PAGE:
We have taken advantage of the recent brilliant weather to get a few jobs done in the garden. Julie has been clearing some cotoneaster which has been allowed to run rampage near to the back kitchen door.
It’s the usual scenario when everything here is on such a grander scale than we were used to in England. A little cotoneaster doesn’t sound like a big challenge. But it has spread and rooted all over and grown very big. Cutting the tops down is hard enough. But digging up the roots is really difficult
We both had a go with spades and saws to cut through roots and stems. Eventually I also got an axe. At the end of the day we knew we had done some work.
It was a lovely bonus for us that Julie discovered a fire Salamander hibernating in a mouse hole in the bank. A bonus for us, but perhaps he was still a bit sleepy so we found a safe place for him to nod off again.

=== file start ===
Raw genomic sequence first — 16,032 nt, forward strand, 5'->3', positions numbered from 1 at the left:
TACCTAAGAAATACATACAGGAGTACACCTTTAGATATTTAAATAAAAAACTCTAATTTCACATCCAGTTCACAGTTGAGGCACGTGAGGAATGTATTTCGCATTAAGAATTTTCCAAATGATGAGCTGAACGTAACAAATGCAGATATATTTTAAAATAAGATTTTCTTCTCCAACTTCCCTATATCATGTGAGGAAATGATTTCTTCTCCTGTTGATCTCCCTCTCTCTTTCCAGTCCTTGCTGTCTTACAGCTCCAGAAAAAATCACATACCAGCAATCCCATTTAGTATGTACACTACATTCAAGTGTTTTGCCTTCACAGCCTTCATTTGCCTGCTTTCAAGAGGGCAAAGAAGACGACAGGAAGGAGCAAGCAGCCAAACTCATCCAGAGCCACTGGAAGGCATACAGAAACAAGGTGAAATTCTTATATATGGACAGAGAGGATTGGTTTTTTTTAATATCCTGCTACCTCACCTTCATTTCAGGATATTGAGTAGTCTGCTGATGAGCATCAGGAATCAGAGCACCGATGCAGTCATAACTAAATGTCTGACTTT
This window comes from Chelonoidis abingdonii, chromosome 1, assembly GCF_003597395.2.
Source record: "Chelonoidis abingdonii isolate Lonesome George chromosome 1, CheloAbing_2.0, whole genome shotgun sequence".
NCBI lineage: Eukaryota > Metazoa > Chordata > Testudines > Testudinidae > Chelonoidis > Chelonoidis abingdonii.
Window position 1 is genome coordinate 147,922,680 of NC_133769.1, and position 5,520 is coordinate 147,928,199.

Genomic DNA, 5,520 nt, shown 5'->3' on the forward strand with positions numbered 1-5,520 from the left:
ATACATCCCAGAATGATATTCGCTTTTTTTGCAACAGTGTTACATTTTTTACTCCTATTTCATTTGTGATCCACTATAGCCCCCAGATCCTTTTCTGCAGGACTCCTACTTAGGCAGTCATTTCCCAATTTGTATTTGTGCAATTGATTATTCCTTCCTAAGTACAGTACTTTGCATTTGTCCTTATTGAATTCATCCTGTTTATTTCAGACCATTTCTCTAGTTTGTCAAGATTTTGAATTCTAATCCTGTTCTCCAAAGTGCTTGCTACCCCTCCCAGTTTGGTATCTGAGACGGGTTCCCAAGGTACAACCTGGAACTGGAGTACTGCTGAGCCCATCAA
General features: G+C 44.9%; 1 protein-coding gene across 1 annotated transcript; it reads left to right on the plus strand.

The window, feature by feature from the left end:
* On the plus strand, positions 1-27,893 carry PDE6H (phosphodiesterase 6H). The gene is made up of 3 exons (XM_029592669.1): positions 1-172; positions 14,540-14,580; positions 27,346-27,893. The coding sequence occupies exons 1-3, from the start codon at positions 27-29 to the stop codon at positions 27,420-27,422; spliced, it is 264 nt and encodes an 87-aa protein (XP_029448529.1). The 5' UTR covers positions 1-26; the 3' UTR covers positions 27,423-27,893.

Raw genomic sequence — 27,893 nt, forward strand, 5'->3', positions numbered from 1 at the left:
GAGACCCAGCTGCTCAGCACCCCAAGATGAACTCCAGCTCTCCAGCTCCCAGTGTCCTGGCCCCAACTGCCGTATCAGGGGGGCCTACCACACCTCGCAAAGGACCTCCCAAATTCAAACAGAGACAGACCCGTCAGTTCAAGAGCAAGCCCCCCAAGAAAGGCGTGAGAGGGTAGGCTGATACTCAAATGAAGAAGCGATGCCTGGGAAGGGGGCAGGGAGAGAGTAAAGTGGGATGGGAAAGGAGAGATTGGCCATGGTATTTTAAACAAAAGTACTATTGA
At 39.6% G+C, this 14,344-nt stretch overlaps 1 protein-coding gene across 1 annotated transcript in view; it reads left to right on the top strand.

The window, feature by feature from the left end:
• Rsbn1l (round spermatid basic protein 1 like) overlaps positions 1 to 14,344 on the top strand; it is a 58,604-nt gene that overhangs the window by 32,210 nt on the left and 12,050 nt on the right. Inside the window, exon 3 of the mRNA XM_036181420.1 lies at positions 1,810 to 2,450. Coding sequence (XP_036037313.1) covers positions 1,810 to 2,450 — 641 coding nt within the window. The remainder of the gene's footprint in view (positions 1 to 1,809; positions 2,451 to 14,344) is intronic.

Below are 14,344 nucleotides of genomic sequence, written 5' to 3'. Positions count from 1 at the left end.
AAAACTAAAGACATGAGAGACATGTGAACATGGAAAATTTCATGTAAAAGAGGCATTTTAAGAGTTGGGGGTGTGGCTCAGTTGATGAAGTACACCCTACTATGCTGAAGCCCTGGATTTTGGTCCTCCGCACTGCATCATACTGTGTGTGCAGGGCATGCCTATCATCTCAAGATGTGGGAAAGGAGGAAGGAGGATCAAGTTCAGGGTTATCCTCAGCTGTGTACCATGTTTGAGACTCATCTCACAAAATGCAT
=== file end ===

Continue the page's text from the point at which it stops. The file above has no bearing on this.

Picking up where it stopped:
He was an attractive chap, but as you can see from his yellow and black skin they are toxic. So a safe place in which he could nod off was a safe place to hide him away from the cats. Apparently if you lick their skin it can be hallucinogenic. Colin is already crackers, all we need is for him to be tripping out too!
While Julie concentrated on the cotoneaster, I devoted my attention to a large bay tree which had grown up at the far corner of the big barn. It was far too close and some cracks have appeared in the end wall. So it had to go. Besides which we would have to eat curry every day for the next millennium to use all those bay leaves. So I set out to cut it down.
Unfortunately my chainsaw picked now to seize up. I bought it second hand a while ago and it wasn’t a good purchase. I decided to get my hand saw out.
It was a multi stem tree and some of the stems were 8 inches diameter. It was a bit daunting with a spear and Jackson general purpose saw in hand. But the journey of 1000 miles starts with a single step.
We had started a bonfire earlier and it is an excellent way of ridding ourselves of garden waste and of sterilising the soil.
We burnt absolutely loads, but even more remains. Another fire soon will help to sterilise our vegetable garden.